NBER Publications by Christopher Conlon

Contact and additional information for this authorAll publicationsWorking Papers only

Working Papers and Chapters

December 2013All-Units Discounts: Experimental Evidence from the Vending Industry
with Julie Holland Mortimer: w19709
We study an All-Units Discount, in which a downstream firm pays a linear wholesale price up to a quantity threshold, beyond which a discount applies to all future and previous units. The result of the contract is that marginal cost downstream is effectively negative over a quantity range. Such contracts are common in many industries, and we implement a field experiment in one such industry (confections), in which we remove top-selling products from a market in order to identify the potential efficiency effect of the contract. We combine the experimental variation with a structural model of demand and a dynamic model of the retailer’s re-stocking decision to identify cases in which the contract results in either efficient or inefficient exclusion of competing products. We show how the con...
An Experimental Approach to Merger Evaluation
with Julie Holland Mortimer: w19703
The 2010 Department of Justice and Federal Trade Commission Horizontal Merger Guidelines lay out a new standard for assessing proposed mergers in markets with differentiated products. This new standard is based on a measure of ``upward pricing pressure,'' (UPP) and the calculation of a ``gross upward pricing pressure index'' (GUPPI) in turn relies on a ``diversion ratio,'' which measures the fraction of consumers of one product that switch to another product when the price of the first product increases. One way to calculate a diversion ratio is to estimate own- and cross-price elasticities. An alternative (and more direct) way to gain insight into diversion is to exogenously remove a product from the market and observe the set of products to which consumers actually switch. In the past, ...
October 2010Effects of Product Availability: Experimental Evidence
with Julie Holland Mortimer: w16506
Product availability impacts many industries such as transportation, events, and retail, yet little empirical evidence documents the importance of stocking decisions for firm profits, vertical relationships, or consumers. We conduct several experiments, exogenously removing top-selling products from a set of vending machines and analyzing substitution patterns and profit impacts of the changed product availability using nonparametric analyses and structural demand estimation. We find substantial switching to alternate products, and evidence of misaligned incentives between upstream and downstream firms in the choice of which products to carry. We discuss the trade-offs of both empirical approaches for analyzing product availability effects generally.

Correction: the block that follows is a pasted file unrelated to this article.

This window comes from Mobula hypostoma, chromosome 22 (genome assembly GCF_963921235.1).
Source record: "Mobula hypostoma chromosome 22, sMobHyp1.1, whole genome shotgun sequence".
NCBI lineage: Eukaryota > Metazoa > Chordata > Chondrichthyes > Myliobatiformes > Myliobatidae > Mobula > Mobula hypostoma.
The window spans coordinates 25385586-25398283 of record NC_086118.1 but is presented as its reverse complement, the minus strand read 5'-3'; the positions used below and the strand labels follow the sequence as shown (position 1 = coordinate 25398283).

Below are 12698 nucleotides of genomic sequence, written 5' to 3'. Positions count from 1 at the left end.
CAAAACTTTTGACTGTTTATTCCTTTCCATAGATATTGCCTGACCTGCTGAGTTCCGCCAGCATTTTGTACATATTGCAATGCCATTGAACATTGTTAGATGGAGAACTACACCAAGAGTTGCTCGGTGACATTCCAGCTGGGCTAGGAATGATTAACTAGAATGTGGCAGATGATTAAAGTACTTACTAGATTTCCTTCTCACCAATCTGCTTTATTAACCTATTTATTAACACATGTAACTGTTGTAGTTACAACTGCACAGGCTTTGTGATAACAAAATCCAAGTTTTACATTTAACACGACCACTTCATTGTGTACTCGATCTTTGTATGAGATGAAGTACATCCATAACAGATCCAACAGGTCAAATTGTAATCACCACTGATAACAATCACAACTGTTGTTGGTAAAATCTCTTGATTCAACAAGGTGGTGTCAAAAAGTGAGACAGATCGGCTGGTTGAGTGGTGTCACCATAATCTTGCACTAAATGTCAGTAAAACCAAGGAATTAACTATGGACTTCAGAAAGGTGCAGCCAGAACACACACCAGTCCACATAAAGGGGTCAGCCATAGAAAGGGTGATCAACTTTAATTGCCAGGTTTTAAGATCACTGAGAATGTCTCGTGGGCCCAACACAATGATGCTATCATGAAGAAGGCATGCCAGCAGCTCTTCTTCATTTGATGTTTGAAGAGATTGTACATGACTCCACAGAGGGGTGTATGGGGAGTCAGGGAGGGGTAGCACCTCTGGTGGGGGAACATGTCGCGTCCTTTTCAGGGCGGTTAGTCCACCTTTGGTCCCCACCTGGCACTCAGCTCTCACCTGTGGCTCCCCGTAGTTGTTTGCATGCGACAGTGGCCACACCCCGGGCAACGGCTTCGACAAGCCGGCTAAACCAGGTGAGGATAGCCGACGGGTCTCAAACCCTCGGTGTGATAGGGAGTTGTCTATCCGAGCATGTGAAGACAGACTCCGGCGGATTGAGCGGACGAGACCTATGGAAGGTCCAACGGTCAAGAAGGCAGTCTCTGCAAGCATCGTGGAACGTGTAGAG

September 2008Demand Estimation Under Incomplete Product Availability
with Julie Holland Mortimer: w14315
Incomplete product availability is an important feature of many markets; ignoring changes in availability may bias demand estimates. We study a new dataset from a wireless inventory system installed on 54 vending machines to track product availability every four hours. The data allow us to account for product availability when estimating demand, and provides a valuable source of variation for identifying substitution patterns. We develop a procedure that allows for changes in product availability even when availability is only observed periodically. We find significant differences in demand estimates, with the corrected model predicting significantly larger impacts of stock-outs on profitability.

Contact and additional information for this authorAll publicationsWorking Papers only


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